BLADEN COUNTY, N.C. — White Hall Vineyards is still in its first generation of grape growers, but it's so ingrained in the Barber family, it's like it's been around for centuries. George and Sonya Barber started the vineyard 20 years ago and have grown the operation from the ground up to where it stands now at over 80 acres of grape vines. 

“We thought 'well, maybe the grapes will help with college, and it'll help maybe retirement, just a few acres' and a few became a few more, and a few more and a few more,” George Barber said.


What You Need To Know

White Hall Vineyards was established by the Barbers in 2001

The vineyard encompasses over 80 acres of grapes

Grape harvest occurs at the same time as the peak of hurricane season


In two decades, they've learned a lot by trial and error, but say the best way to ensure a good crop is to be hands on with it. Sonya Barber plants every last acre of grapes, carefully tending them and trimming back the cordons until the vines are mature enough to harvest. George Barber and their three sons tackle the rest of the work - mowing, spraying and maintaining the crop. 

George and Sonya Barber with their three sons, Jacob, Gabe and Luke

“You find yourself constantly finding ways to improve and constantly finding mistakes that you made in the past that you're trying not to make in the future,” Sonya Barber said.

Their vineyards look gorgeous from the road and the grapes make an amazing glass of wine, but Barber says most people have no idea the hours that go into raising these grapes from shoots into a crop that can be harvested and sent to a winery.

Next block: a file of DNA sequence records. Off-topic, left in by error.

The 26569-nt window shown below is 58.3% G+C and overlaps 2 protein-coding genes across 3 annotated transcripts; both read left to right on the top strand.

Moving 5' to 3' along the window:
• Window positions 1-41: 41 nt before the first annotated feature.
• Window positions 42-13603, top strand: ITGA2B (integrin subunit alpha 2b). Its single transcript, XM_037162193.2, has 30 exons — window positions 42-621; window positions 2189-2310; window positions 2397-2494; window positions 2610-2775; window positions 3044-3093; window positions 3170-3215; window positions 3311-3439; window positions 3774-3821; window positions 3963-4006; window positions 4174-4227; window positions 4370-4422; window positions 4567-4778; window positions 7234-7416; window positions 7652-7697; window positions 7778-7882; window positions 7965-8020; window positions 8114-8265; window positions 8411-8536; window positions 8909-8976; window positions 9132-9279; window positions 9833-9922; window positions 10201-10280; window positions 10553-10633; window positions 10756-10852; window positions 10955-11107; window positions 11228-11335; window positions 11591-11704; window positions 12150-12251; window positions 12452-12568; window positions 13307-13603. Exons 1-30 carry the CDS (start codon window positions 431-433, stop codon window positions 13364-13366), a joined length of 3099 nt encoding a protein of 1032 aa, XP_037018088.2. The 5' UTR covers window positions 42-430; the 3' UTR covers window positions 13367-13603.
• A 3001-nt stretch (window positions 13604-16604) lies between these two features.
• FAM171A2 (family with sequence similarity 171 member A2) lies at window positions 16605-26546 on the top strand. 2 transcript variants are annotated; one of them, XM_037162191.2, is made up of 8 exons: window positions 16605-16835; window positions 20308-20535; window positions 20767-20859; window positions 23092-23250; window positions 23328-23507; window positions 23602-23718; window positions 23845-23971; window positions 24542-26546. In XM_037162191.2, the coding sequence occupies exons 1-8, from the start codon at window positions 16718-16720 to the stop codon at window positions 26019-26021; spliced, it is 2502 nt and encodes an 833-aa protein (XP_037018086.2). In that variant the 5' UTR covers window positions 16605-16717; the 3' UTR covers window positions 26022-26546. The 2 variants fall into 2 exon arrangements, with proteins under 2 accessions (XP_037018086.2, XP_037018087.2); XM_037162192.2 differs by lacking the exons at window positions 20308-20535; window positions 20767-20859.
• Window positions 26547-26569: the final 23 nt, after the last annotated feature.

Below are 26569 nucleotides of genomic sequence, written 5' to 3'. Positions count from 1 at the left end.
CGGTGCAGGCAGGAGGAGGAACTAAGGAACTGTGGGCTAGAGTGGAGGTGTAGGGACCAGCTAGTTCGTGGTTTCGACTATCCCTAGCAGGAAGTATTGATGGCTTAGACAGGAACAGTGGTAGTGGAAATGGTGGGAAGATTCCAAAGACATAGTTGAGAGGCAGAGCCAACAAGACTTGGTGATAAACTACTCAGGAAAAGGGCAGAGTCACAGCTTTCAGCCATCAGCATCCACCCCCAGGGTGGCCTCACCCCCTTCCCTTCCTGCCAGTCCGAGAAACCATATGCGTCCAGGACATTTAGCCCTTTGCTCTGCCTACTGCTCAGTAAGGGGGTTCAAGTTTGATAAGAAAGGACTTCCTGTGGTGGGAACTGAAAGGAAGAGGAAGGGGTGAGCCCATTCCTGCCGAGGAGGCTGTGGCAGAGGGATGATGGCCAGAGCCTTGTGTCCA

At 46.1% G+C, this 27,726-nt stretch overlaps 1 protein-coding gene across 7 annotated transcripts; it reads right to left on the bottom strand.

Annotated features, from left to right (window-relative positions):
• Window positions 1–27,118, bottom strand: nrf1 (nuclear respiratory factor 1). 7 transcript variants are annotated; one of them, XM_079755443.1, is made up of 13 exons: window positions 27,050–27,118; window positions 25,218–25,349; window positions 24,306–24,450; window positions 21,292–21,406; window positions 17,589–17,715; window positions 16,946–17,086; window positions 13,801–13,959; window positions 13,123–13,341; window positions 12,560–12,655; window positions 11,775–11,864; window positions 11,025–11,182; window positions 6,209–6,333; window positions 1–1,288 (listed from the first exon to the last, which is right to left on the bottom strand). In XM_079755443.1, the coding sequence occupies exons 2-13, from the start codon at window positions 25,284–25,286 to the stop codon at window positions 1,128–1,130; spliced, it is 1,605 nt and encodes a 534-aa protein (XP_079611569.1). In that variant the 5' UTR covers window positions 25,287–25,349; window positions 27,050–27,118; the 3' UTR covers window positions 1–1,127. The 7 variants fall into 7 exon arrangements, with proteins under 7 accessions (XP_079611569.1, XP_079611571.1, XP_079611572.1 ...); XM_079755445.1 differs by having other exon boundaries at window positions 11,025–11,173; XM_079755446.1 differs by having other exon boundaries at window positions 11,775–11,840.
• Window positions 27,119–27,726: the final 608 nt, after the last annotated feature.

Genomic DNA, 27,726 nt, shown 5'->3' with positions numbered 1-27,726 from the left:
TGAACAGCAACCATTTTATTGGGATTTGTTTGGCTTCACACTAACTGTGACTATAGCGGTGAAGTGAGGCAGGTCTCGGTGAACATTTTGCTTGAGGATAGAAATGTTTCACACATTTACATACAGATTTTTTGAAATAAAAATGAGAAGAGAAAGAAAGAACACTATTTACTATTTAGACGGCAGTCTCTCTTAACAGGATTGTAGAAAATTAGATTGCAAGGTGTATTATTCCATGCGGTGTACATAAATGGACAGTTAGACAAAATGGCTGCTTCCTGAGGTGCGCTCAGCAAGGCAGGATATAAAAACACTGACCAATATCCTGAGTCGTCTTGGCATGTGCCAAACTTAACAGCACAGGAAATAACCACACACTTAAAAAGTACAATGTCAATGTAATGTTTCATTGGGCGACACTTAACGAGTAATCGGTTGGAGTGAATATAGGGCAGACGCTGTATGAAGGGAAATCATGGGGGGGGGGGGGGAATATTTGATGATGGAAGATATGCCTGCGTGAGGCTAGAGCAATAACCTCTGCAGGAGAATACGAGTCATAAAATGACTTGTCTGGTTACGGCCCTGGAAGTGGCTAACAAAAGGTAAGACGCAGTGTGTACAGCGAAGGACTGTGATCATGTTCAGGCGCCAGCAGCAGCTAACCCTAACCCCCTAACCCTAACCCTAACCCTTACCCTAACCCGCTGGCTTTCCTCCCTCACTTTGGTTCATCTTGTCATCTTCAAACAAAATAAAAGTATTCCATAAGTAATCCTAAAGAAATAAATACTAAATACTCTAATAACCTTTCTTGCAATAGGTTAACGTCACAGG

“When I'm going through it spraying and mowing, I'm looking and saying 'she planted every one of these grapes, I pulled every mile of this wire and put in every post,'” George Barber said. 

Growing grapes has the same risks farming any crop does, but as harvest rolls around each year, so does hurricane season on the coast. Barber shared that grapes are native to the area and naturally thrive here, but a hurricane can absolutely destroy a good crop and majorly set them back.

“Hurricanes are terrible,” Sonya Barber said. “Rows and rows of grapes on the ground, not harvested. We were out there everyday in the heat and humidity getting the poles back up, getting those vines back on the wire and harvested.”

Even with an extremely large operation, they keep their crew small – just themselves and their three boys.  Something about it all being in the family makes it that much more special to the Barbers. 

“It means a lot more than an employee going out there and training the vines,” Sonya Barber said. “We could hire help, but because it's mine, I put a little bit more care into it. And I think that it just gives you the better appreciation of the work that you're doing.”

George Barber works to train young vines

There's no end of work on a farm and the same is true of White Hall Vineyards, but they always make sure there's time for family. White Hall could be much bigger than it currently is, but business was never the top priority – after all, as Barber said, "Why do it if you don't love it?"

“We could've made the bed and breakfast, we could've made the wedding venues and we could've put in the RV parks to go with all this, but we would've missed all the ballgames,” George Barber said. “We wanted to make a good living as best we could for our children but have enough time to spend time with our children.”